Four industrial laser events are coming up in the next three months, two in Europe and two in the U.S., the first here in New England in two weeks. This event, the Symposium for Advanced Laser Applications (SALA) (www.ccat.us/sala) is, as the title implies, a two-day look at advances in industrial materials processing, with a focus on the applications that are of interest to the aerospace industry. However, the presenters are careful to advise that these applications are applicable to other industry sectors as well. One of two highlights is the first CCAT Innovation Award for Laser Applications in Manufacturing Operations, a long overdue recognition of the efforts individuals make to transition the technology into industry. The second is an Open House tour of CCAT, where SALA attendees will view five advanced laser material processing systems performing state-of-the-art applications such as laser cladding, laser drilling and laser paint stripping.
The second event chronologically is AKL’10, the International Laser Technology Congress (www.lasercongress.org) to be held in Aachen on May 5-7. This biennial event featuring more than 60 speakers has built a reputation as Germany’s leading forum for applications of laser technology in the production environment. As a presenter at the opening Technology Business Day, I can vouch for the quality of the technical presentations and the always busy technology exhibits that draw large crowds. This year the organizer, the Fraunhofer Institute for Laser Technology, celebrates its 25th Anniversary with a social celebration and tours of its facility on the last day. At a Wednesday evening banquet, the Arbeitskreis Lasertechnik AKL e.V. and the European Laser Institute will present their Innovation Award Laser Technology in a very impressive ceremony.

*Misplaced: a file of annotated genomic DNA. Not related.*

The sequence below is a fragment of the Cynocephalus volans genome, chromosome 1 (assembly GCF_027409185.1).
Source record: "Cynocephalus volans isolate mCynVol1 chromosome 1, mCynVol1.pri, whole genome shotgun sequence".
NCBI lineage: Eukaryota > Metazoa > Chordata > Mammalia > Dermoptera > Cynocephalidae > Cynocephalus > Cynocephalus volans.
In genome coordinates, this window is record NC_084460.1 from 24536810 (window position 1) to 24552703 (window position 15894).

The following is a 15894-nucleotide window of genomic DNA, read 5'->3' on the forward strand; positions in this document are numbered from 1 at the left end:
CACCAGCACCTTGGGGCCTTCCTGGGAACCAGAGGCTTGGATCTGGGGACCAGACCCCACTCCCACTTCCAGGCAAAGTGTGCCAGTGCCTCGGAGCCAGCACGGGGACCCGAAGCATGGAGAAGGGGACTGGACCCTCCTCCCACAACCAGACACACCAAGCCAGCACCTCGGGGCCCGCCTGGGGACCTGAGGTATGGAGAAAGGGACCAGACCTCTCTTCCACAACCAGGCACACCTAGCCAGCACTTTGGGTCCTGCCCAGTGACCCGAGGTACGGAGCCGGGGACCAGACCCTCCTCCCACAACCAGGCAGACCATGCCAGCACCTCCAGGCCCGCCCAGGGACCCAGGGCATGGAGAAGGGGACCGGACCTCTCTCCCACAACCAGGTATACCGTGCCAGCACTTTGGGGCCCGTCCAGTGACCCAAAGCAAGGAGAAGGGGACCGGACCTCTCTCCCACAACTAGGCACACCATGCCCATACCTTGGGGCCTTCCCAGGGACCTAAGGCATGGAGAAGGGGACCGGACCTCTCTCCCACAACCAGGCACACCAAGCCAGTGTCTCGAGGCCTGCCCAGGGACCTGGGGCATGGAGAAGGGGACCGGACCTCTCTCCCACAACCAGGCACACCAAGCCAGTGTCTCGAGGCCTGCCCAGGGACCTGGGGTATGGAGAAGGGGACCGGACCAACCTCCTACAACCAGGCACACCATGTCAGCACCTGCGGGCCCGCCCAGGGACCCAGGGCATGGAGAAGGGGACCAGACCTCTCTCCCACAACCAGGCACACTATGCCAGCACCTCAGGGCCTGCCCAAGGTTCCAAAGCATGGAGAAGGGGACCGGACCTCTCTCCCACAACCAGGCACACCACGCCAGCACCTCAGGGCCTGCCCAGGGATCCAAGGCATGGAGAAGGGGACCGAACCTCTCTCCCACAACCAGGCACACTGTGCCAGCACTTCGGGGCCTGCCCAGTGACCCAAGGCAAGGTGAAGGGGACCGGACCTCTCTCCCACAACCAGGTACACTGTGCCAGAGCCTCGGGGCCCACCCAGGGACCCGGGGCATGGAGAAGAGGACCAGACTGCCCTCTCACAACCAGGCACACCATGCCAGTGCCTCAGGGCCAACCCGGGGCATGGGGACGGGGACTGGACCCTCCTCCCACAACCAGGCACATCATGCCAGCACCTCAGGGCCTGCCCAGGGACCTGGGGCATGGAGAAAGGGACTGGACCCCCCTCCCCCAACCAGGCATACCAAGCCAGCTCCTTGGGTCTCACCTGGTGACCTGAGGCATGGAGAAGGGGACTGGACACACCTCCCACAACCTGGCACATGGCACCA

Later in May, the Laser Institute of America will present the Laser Additive Manufacturing (LAM) workshop in Houston on May 11-12. This is the second in the series that showcases the advances being made in this fast-growing technology. This year the feature, appropriate for the venue, will be tailoring surfaces for use in the oil, gas and energy industries. As the title indicates, this is a workshop where attendees have the opportunity to network with the speakers to learn more about LAM solutions. The highlights of LAM (www.laserinstitute.org/LAM) this year are the presentations by the always entertaining Professor Bill Steen, who will share his thoughts on the technology, and by Ingomar Kelbassa. who will describe an example of a processing application on aero-engine repairs.
And finally, if you made it this far, there is one left and that is the big one, LASYS 2010 (www.lasys-messe.de) in Stuttgart on June 8-10. A relative newcomer to the international show scene, this biennial trade fair for systems solutions in laser material processing is a one-of-a-kind event where, under one roof at the beautiful new Messe Stuttgart, legions of exhibitors, many direct competitors, will show their newest laser solutions for manufacturing operations. LASYS covers industrial lasers only and to back this up a new feature, The Solutions Centre, will be staffed by professionals ready to answer your most complex laser processing questions. Concurrent with the show are the Stuttgart Laser Technology Forum (SLT), the International Symposium on Laser Precision Microfabrication (LPM) and a short course on the Basics of Lasers and Laser Materials processing by the WLT.
If I survive all these events, there should be a resulting raft of interesting blogs.
I would be remiss if I did not mention my indebtedness to ILS Senior Editor Laureen Belleville, who is leaving for the world of biotechnology. Twenty-five years ago Laureen started her career with ILS helping me produce the first Industrial Laser Annual Handbook. Just fresh out of college she decided that technology publishing was her future and off and on over the next 20+ years, she and I worked to make ILS a leading industrial publication. Most recently, Laureen had been the driver behind our journey into the digital world and she deserves most of the credit for the ILS website and the e-newsletters. Frankly, without her, this would have been a hard trip for a dinosaur like me. So thanks, Laureen, and best of luck in your new endeavor; you will be missed.